MINNEAPOLIS (AP) -- Minneapolis has been dealt a credit-rating setback.
Moody's Investor Service said Monday it was knocking the city's credit rating down a notch. It means the city is likely to face higher interest rates when it borrows for construction projects.
The Star Tribune reported Tuesday that the downgrade was based on declining property values, high pension liabilities, sizeable fixed costs, dependence on state revenue and above average debt levels.
The city did earn a "stable" outlook based on expectations of a strengthening tax base and other considerations.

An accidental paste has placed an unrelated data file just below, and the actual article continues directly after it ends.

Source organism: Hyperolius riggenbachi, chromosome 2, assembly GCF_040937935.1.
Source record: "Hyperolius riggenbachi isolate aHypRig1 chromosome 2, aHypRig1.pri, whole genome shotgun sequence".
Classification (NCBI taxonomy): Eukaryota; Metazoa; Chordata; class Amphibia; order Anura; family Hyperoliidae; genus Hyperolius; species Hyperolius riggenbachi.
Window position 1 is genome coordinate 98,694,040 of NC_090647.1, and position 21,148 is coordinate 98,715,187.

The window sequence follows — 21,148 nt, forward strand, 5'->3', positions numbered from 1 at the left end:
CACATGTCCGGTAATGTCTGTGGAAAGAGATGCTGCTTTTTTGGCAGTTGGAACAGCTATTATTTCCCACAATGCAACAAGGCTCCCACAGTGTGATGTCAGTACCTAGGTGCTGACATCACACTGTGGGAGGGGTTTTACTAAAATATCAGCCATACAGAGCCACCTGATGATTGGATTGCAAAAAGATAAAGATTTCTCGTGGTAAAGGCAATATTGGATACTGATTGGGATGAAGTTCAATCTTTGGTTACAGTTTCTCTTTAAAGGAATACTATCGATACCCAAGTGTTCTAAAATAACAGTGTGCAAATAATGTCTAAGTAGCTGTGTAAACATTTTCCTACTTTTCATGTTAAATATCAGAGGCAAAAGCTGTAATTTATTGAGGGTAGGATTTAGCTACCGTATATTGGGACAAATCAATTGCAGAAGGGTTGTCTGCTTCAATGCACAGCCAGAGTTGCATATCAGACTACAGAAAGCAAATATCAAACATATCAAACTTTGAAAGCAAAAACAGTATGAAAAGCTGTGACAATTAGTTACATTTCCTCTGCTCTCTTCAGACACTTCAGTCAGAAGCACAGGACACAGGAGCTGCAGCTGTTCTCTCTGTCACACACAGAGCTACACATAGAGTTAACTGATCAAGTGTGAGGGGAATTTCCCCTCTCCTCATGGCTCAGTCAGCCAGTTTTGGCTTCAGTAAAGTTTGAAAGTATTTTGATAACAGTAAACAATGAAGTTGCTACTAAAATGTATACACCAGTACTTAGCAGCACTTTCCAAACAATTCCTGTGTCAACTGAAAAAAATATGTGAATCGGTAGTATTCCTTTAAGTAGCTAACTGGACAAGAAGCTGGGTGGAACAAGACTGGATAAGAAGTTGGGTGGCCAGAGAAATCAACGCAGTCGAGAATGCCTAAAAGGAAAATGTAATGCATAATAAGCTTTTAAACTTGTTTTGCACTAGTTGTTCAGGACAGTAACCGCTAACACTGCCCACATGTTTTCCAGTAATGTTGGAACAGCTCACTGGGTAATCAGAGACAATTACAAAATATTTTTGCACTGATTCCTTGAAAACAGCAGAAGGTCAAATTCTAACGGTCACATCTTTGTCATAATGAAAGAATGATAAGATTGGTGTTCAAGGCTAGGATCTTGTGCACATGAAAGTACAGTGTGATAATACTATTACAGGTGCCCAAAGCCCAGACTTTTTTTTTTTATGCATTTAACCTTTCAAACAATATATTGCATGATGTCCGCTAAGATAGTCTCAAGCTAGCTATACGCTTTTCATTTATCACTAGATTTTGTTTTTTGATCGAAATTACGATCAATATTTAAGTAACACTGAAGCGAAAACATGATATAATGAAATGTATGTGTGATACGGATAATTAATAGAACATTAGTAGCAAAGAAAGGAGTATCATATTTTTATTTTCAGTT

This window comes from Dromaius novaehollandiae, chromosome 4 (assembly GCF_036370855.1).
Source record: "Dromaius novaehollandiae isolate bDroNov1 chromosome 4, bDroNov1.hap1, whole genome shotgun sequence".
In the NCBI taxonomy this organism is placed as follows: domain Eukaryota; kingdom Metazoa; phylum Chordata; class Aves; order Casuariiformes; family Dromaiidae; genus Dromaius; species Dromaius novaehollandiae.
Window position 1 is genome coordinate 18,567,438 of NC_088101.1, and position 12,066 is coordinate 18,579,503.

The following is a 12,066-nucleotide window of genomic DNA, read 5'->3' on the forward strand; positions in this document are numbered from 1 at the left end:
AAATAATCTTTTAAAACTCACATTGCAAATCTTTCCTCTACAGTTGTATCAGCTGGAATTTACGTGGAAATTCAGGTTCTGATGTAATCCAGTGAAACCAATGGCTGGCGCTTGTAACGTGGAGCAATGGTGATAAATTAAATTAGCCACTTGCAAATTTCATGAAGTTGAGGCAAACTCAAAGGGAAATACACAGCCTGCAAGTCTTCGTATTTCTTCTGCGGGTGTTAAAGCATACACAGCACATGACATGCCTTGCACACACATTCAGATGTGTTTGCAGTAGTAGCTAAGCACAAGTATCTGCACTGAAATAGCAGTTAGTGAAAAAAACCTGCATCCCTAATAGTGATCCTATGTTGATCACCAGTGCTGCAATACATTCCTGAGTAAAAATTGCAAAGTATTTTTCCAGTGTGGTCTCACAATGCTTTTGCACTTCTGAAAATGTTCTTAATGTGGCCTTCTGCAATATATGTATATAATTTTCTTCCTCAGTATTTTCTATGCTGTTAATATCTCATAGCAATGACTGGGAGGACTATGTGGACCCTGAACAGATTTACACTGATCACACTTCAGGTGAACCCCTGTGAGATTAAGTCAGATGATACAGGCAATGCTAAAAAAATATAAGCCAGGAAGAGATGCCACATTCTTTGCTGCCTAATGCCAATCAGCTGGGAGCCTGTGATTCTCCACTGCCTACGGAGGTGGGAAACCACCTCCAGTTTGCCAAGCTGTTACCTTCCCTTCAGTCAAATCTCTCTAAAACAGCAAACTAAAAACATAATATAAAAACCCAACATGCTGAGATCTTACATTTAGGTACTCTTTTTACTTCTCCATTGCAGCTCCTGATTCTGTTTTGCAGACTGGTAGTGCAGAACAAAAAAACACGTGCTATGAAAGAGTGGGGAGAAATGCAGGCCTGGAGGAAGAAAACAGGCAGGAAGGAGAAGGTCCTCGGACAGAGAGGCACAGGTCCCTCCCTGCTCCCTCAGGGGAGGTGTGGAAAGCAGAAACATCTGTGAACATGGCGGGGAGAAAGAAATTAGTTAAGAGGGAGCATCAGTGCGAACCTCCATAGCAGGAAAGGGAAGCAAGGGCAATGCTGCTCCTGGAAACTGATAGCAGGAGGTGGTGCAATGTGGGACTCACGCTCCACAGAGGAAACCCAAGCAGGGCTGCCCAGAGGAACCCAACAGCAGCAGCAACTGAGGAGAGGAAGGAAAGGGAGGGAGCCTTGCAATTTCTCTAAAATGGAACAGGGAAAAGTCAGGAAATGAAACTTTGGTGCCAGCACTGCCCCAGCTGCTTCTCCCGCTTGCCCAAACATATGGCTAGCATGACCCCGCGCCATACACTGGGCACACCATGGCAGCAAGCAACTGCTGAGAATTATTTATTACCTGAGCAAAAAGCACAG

Minneapolis Mayor R.T. Rybak had touted his city's return to a top credit rating a few years ago. Rybak is stepping down after his third term ends.
The city's chief financial officer questioned Moody's methodology and called the downgrade "an overreaction."
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